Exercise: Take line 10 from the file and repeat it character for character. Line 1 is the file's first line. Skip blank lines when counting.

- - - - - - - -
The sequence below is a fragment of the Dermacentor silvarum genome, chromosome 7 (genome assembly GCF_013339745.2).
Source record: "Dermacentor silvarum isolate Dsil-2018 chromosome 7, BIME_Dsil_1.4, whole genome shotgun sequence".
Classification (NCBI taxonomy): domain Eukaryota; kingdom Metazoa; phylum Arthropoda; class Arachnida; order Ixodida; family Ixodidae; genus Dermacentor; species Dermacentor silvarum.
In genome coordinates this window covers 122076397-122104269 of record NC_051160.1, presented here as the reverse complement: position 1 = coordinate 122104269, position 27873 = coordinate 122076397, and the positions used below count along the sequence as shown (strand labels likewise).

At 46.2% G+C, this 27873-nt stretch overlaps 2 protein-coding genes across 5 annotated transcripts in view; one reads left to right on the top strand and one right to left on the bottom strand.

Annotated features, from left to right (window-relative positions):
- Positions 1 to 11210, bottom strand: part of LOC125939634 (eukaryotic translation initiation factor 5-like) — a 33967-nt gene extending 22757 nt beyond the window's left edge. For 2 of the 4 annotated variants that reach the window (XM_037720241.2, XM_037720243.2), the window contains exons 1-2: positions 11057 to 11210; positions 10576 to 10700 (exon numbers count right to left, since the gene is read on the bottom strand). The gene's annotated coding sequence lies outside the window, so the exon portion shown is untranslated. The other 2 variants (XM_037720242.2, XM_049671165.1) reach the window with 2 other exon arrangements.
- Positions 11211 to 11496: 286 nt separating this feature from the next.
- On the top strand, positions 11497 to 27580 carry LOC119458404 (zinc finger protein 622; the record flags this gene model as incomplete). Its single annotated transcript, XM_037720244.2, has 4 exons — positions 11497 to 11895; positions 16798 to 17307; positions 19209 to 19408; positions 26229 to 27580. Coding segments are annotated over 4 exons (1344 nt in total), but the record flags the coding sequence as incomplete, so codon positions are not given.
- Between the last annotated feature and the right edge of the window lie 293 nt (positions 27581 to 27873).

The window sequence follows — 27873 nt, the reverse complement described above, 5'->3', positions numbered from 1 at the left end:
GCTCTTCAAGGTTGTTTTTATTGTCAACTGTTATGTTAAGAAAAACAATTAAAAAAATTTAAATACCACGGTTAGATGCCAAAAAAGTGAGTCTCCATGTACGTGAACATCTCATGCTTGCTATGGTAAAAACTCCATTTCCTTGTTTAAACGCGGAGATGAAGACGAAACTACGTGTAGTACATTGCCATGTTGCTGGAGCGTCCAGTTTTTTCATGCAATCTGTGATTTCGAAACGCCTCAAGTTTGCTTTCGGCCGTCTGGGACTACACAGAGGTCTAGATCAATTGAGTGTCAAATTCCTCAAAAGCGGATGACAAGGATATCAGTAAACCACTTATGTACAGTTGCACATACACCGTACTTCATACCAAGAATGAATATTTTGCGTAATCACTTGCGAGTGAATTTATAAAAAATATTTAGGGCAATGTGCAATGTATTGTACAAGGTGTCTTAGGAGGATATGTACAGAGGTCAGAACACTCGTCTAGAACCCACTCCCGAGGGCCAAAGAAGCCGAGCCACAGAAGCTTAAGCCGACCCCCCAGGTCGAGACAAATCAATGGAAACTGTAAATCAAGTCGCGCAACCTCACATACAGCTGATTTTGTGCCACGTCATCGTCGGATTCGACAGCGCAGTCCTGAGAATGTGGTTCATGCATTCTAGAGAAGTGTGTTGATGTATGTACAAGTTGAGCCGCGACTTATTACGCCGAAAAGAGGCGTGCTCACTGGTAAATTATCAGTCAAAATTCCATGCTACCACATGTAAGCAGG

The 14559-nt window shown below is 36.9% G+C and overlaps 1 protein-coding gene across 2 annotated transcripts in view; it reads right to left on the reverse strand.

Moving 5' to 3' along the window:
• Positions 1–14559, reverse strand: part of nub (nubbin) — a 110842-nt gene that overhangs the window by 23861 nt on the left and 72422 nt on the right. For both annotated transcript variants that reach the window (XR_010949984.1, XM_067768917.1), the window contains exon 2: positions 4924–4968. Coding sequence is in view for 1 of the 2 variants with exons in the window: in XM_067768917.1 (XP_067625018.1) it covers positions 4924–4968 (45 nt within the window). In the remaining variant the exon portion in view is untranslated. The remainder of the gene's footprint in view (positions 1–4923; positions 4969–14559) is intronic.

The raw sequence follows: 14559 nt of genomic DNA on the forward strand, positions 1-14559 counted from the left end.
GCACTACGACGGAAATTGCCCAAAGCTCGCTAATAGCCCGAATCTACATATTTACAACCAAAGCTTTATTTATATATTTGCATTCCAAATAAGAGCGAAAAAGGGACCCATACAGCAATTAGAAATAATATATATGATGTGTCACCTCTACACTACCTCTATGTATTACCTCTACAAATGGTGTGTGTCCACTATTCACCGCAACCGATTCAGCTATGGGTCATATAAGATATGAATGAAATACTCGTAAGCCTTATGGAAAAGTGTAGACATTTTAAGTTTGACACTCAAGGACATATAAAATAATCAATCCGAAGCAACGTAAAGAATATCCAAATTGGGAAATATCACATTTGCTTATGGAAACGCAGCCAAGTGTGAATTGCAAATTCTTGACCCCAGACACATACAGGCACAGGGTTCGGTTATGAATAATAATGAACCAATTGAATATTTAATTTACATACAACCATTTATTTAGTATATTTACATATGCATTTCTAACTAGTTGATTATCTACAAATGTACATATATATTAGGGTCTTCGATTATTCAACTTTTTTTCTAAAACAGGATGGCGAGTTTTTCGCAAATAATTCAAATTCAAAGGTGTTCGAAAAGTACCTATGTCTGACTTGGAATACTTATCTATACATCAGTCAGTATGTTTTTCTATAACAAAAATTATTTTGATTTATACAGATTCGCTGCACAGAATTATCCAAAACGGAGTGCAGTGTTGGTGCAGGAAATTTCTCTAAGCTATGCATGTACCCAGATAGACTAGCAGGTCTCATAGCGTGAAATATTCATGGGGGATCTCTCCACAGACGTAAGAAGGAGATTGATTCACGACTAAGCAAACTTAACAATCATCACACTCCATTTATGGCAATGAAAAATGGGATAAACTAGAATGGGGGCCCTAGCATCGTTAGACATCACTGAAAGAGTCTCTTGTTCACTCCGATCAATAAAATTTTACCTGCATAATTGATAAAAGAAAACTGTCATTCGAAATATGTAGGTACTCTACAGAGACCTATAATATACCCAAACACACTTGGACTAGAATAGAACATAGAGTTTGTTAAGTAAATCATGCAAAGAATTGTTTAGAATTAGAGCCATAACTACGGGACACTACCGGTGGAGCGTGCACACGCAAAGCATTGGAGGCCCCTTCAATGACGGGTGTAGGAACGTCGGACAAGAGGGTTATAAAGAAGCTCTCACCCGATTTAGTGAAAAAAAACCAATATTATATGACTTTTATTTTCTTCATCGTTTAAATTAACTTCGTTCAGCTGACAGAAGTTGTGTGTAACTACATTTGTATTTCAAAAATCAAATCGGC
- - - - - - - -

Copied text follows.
- Between the last annotated feature and the right edge of the window lie 293 nt (positions 27581 to 27873).